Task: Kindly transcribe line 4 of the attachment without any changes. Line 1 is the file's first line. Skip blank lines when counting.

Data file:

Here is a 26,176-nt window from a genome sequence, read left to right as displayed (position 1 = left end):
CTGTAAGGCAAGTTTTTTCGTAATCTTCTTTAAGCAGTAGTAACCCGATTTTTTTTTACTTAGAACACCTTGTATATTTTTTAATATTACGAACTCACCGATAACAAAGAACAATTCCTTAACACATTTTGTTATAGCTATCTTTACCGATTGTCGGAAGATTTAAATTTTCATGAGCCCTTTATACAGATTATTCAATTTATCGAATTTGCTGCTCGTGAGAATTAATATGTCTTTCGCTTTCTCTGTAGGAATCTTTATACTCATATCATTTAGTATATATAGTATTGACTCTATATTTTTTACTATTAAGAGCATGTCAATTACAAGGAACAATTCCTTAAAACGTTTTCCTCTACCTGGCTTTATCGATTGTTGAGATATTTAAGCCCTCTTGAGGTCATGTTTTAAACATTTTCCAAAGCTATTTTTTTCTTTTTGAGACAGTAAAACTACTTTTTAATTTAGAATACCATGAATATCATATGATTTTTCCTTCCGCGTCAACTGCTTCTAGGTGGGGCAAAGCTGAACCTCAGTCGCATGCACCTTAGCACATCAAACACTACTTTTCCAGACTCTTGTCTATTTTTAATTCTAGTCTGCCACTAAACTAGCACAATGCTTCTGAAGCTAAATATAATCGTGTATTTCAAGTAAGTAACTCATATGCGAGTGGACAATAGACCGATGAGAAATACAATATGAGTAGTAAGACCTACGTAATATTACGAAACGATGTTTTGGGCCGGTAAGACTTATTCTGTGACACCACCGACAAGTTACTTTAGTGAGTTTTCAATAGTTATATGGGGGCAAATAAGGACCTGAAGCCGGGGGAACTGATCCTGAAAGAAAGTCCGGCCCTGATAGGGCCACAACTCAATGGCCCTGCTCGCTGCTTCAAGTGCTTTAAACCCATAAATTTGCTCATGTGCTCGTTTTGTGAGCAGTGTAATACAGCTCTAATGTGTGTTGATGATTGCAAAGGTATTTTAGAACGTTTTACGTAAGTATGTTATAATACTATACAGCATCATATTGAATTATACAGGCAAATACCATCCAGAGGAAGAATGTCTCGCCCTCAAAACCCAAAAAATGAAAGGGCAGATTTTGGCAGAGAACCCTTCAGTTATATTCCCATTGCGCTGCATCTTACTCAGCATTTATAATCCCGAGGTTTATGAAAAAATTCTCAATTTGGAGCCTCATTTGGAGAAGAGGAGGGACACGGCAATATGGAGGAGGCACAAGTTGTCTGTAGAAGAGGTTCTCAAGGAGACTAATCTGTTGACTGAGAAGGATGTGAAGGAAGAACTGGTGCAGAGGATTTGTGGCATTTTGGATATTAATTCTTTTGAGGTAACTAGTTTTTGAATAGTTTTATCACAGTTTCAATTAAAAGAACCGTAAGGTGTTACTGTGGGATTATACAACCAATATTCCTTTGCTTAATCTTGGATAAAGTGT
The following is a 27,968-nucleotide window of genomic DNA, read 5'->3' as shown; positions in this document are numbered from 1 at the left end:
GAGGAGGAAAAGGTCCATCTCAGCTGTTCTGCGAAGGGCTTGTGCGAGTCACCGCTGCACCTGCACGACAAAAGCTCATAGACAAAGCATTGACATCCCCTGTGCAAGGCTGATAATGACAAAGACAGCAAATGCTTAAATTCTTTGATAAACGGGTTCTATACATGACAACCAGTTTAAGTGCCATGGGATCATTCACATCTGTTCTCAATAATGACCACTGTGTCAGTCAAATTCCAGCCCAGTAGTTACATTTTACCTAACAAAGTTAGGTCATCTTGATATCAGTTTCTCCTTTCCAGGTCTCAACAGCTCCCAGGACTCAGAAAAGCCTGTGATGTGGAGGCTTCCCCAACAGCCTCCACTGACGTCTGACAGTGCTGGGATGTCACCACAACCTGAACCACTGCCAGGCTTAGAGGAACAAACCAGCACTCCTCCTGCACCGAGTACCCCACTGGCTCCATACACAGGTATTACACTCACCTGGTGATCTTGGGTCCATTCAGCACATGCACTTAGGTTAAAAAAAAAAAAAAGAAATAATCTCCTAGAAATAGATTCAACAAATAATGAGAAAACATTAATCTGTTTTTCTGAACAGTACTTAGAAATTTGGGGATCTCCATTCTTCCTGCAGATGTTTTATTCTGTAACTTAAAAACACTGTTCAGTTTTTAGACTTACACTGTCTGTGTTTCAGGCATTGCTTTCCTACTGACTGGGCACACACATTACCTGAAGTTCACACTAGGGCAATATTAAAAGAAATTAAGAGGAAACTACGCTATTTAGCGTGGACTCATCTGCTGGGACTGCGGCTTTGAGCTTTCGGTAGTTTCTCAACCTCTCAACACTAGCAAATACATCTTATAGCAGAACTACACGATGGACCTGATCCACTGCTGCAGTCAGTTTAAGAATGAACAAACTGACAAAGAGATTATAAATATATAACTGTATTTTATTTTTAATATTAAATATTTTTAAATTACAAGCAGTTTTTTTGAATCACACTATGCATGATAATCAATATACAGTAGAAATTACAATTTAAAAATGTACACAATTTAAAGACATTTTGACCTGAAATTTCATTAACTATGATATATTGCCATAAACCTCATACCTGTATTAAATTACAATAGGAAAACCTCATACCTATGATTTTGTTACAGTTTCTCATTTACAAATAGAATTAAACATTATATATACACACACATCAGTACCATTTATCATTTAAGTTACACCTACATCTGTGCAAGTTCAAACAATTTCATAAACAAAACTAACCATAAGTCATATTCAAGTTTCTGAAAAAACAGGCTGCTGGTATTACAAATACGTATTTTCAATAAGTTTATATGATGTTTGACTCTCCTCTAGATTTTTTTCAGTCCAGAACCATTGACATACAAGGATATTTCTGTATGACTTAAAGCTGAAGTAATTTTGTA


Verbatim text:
GAGGAGGAAAAGGTCCATCTCAGCTGTTCTGCGAAGGGCTTGTGCGAGTCACCGCTGCACCTGCACGACAAAAGCTCATAGACAAAGCATTGACATCCCCTGTGCAAGGCTGATAATGACAAAGACAGCAAATGCTTAAATTCTTTGATAAACGGGTTCTATACATGACAACCAGTTTAAGTGCCATGGGATCATTCACATCTGTTCTCAATAATGACCACTGTGTCAGTCAAATTCCAGCCCAGTAGTTACATTTTACCTAACAAAGTTAGGTCATCTTGATATCAGTTTCTCCTTTCCAGGTCTCAACAGCTCCCAGGACTCAGAAAAGCCTGTGATGTGGAGGCTTCCCCAACAGCCTCCACTGACGTCTGACAGTGCTGGGATGTCACCACAACCTGAACCACTGCCAGGCTTAGAGGAACAAACCAGCACTCCTCCTGCACCGAGTACCCCACTGGCTCCATACACAGGTATTACACTCACCTGGTGATCTTGGGTCCATTCAGCACATGCACTTAGGTTAAAAAAAAAAAAAAGAAATAATCTCCTAGAAATAGATTCAACAAATAATGAGAAAACATTAATCTGTTTTTCTGAACAGTACTTAGAAATTTGGGGATCTCCATTCTTCCTGCAGATGTTTTATTCTGTAACTTAAAAACACTGTTCAGTTTTTAGACTTACACTGTCTGTGTTTCAGGCATTGCTTTCCTACTGACTGGGCACACACATTACCTGAAGTTCACACTAGGGCAATATTAAAAGAAATTAAGAGGAAACTACGCTATTTAGCGTGGACTCATCTGCTGGGACTGCGGCTTTGAGCTTTCGGTAGTTTCTCAACCTCTCAACACTAGCAAATACATCTTATAGCAGAACTACACGATGGACCTGATCCACTGCTGCAGTCAGTTTAAGAATGAACAAACTGACAAAGAGATTATAAATATATAACTGTATTTTATTTTTAATATTAAATATTTTTAAATTACAAGCAGTTTTTTTGAATCACACTATGCATGATAATCAATATACAGTAGAAATTACAATTTAAAAATGTACACAATTTAAAGACATTTTGACCTGAAATTTCATTAACTATGATATATTGCCATAAACCTCATACCTGTATTAAATTACAATAGGAAAACCTCATACCTATGATTTTGTTACAGTTTCTCATTTACAAATAGAATTAAACATTATATATACACACACATCAGTACCATTTATCATTTAAGTTACACCTACATCTGTGCAAGTTCAAACAATTTCATAAACAAAACTAACCATAAGTCATATTCAAGTTTCTGAAAAAACAGGCTGCTGGTATTACAAATACGTATTTTCAATAAGTTTATATGATGTTTGACTCTCCTCTAGATTTTTTTCAGTCCAGAACCATTGACATACAAGGATATTTCTGTATGACTTAAAGCTGAAGTAATTTTGTA